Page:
Direct ownership: Institutions, municipalities, foundations, endowments, and non-profits, and commercial enterprise can purchase their solar systems using cash. In this case, they are eligible to receive 100% of the electricity savings, all available rebates and incentives, and can claim greenhouse gas emission reductions for the system.
Debt Financing: Debt Financing uses debt to enable entities to purchase a solar system outright and enjoy all the benefits of solar directly; however, some of the initial capital cost is offset by borrowing money in exchange for long term payments. A wide variety of loan or bond offerings are available with different monthly payment amounts, interest rates, lengths, credit requirements, and security mechanisms.
Power Purchase Agreement: In a Power Purchase Agreement (PPA), entities enter into an agreement to purchase electricity from a third party investor who owns and operates the solar installation. The investor is responsible for all operations and risks of the system for a term between 15-25 years. Usually, the PPA rate paid by the customer is less than the current electricity cost ($/kWh).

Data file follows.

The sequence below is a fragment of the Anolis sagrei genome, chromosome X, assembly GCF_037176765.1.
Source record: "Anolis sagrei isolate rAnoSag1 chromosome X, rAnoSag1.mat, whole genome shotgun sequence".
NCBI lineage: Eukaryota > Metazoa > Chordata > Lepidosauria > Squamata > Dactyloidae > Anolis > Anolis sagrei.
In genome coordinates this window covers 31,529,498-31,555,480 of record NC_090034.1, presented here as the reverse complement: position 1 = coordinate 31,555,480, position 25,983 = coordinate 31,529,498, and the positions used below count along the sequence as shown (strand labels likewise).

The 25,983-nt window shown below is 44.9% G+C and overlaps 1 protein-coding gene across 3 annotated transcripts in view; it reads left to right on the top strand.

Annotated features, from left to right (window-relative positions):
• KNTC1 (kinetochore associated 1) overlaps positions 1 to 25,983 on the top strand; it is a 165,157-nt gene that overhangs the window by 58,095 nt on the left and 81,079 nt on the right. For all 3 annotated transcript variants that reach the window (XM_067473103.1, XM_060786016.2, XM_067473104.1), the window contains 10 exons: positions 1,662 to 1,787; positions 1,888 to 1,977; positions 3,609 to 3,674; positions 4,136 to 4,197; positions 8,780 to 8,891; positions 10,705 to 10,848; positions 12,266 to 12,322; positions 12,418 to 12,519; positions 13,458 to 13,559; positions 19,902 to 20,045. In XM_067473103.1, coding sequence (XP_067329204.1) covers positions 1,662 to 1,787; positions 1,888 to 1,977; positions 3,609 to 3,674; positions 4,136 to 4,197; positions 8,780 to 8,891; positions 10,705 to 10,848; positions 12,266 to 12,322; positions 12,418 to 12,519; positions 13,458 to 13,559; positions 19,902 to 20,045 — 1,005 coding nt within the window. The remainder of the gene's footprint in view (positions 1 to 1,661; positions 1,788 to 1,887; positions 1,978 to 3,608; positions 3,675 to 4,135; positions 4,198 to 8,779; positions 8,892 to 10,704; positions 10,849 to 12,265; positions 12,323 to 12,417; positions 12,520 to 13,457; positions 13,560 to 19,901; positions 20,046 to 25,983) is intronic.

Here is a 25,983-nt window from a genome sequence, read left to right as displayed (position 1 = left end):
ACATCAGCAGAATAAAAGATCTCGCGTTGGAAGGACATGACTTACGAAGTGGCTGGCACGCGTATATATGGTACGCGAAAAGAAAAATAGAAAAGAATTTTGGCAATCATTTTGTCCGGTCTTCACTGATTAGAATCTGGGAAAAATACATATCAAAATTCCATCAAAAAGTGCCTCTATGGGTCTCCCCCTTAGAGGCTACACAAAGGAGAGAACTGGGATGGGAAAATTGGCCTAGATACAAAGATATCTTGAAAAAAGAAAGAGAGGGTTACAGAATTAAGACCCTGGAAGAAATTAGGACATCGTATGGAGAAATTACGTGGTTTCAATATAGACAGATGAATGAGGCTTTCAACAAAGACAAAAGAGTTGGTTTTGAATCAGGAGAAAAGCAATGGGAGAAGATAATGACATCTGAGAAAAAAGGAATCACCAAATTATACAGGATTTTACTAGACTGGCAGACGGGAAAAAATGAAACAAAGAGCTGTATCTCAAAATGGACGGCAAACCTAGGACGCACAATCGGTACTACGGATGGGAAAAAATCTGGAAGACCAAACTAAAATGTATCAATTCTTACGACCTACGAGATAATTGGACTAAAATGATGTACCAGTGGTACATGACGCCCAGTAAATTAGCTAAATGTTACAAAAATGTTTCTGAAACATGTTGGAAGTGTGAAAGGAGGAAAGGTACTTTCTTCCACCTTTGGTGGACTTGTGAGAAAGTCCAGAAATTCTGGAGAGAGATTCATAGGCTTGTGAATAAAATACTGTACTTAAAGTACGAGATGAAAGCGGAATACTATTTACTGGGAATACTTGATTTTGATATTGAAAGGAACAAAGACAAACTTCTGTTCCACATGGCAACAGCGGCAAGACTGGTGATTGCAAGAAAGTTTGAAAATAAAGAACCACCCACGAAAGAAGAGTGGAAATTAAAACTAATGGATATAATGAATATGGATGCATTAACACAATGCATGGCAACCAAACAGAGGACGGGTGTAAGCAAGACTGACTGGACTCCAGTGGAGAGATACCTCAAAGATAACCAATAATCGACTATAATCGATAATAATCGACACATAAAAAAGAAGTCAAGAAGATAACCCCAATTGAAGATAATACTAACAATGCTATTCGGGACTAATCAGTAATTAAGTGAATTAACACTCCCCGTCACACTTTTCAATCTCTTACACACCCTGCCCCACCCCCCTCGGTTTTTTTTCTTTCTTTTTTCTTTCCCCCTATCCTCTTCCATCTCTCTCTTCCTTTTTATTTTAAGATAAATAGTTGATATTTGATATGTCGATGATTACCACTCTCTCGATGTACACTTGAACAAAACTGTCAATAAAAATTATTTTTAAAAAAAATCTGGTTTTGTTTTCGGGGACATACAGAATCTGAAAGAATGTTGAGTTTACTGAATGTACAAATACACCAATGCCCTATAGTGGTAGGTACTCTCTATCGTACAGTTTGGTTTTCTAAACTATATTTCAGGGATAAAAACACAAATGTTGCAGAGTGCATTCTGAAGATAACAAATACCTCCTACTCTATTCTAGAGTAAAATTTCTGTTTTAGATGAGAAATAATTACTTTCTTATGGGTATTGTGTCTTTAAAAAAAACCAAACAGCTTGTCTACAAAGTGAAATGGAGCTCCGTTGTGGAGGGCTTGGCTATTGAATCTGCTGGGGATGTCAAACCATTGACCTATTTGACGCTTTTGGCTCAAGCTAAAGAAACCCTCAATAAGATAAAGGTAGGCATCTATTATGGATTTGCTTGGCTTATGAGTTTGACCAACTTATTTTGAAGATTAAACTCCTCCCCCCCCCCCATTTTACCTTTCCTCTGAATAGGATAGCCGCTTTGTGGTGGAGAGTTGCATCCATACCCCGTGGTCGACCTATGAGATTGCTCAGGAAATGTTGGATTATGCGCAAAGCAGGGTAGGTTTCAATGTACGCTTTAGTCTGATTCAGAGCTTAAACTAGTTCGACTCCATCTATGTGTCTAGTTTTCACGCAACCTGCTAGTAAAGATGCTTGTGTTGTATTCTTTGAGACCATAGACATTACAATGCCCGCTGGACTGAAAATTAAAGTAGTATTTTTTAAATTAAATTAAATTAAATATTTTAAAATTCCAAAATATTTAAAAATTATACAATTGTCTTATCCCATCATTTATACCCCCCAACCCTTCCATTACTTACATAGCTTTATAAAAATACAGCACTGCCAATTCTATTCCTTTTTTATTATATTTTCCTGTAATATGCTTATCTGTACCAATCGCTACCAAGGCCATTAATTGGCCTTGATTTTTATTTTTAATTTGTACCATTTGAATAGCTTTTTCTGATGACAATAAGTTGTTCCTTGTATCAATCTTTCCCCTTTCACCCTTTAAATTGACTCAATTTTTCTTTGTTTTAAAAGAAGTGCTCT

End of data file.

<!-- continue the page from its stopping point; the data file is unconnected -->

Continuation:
Operating Lease: The Operating Lease is a third-party-owned financing structure for taxable entities where the investor leases the equipment to the customer. The customer pays scheduled lease payments to the investor for 7-10 years, after which the system is bought out at fair market value.
SEIA Third Party Financing Overview
Clean Energy States Alliance Financing Overview